I found that if I triggered the metal detector while a kid walked through, and declared it was being triggered by some specific item on their costume (say, a hat), most kids would immediately comply by taking off the hat, putting it in an inspection bin, and walking through again. A few kids were initially skeptical of the setup and called out the metal detector as being “fake”, but if I triggered the metal detector again when they walked back through it on their way to try again, they were instantly 100% convinced it was totally real, and something in their hat was totally triggering this crazy hat detector to beep at them. Some kids would even take off the specific offending clothing item and wave it through the detector individually, and I would dutifully trigger the detector in sync with their test.

One of the most entertaining strategies of the night was telling one kid in line that X costume item was triggering the detector, but telling the kid immediately behind them in line (dressed identically) that X costume item was totally fine and it was definitely Y item that was triggering the detector. We had a number of witches, wizards, and draculas trying to figure out why their friend’s plastic hat/cape/wand was setting off the detector but theirs was not.

It was a continual chore to stop kids from taking off their shoes before going through the security line. Airport reflexes were deeply ingrained, even though many kids hadn’t been on a plane for the duration of the COVID-19 pandemic.

Project Files

Source Code

Posted by jmcnelly, 0 comments
Whacky Waving Flailing Inflatable Arm Tube Man!

Whacky Waving Flailing Inflatable Arm Tube Man!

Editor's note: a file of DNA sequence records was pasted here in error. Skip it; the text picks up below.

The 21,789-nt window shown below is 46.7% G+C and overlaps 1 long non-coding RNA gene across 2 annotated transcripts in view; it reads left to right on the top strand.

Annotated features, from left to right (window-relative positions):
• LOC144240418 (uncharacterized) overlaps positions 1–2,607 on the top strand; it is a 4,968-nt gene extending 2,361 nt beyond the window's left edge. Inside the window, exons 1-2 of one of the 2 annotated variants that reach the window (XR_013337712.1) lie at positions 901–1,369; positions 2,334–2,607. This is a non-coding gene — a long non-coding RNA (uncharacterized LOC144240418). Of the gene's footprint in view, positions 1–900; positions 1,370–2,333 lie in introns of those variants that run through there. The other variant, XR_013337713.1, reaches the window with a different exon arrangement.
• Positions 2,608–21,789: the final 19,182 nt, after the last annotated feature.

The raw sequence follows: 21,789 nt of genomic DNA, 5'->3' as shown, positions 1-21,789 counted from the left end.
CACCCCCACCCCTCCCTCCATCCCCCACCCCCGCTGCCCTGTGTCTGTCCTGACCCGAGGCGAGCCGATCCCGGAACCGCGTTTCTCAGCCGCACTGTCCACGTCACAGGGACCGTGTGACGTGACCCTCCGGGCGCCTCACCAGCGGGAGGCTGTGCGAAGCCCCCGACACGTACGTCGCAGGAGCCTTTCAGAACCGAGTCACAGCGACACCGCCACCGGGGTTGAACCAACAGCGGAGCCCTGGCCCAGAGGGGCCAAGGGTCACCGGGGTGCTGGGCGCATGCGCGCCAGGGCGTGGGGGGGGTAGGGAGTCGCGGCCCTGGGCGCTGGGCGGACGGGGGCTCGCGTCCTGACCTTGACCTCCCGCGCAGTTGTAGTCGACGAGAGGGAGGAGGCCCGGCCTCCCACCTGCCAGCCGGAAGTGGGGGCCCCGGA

Just finished building my Halloween costume for this year!  Two circular laundry hampers, 5 yards of green polyester, and a $10 sewing machine from Amazon make for a great time.


Posted by jmcnelly in Lol, Projects, 0 comments
Prusa i3 3D Printer Enclosure

Prusa i3 3D Printer Enclosure

This was a fun project from summer of 2017.  I built a Prusa i3 MK2S kit and decided it needed an enclosure, so I purchased some plywood and hacked one together.  There isn’t a square edge on it, but you can’t really tell from a distance!  I put together a lighting circuit and a print server with a raspberry pi on the side, so that I can print remotely from the LAN.

Posted by jmcnelly in Mechanical, Projects, 0 comments
Tri-Rotor Tilt-Wing VTOL

Tri-Rotor Tilt-Wing VTOL

This functional and extremely sketchy tilt-wing VTOL (Vertical Takeoff and Landing) prototype was constructed as a project for my Applied Science Research class in high school.  The aircraft flew on a KK2.1 flight control board reflashed with OpenAero-VTOL firmware, and transition mixes and PID parameters were programmed for various phases of flight.  The aircraft successfully demonstrated takeoffs, landings, and cruise in VTOL, Fast Forward Flight, and Slow Forward Flight configurations.  Being my first aircraft designed from scratch, it was constructed with barebones aerospace knowledge gleaned from an Instructables, and understandably had some stability issues (most notably an intense Dutch Roll tendency).  Stability augmentations were made through active stabilization for all flight phases via the flight controller, and a multitude of test flights were conducted.  By the time the aircraft was retired, its structure consisted primarily of hot glue and hope.

RCGroups Build Thread

Posted by jmcnelly in Aerospace, Mechanical, Projects, 0 comments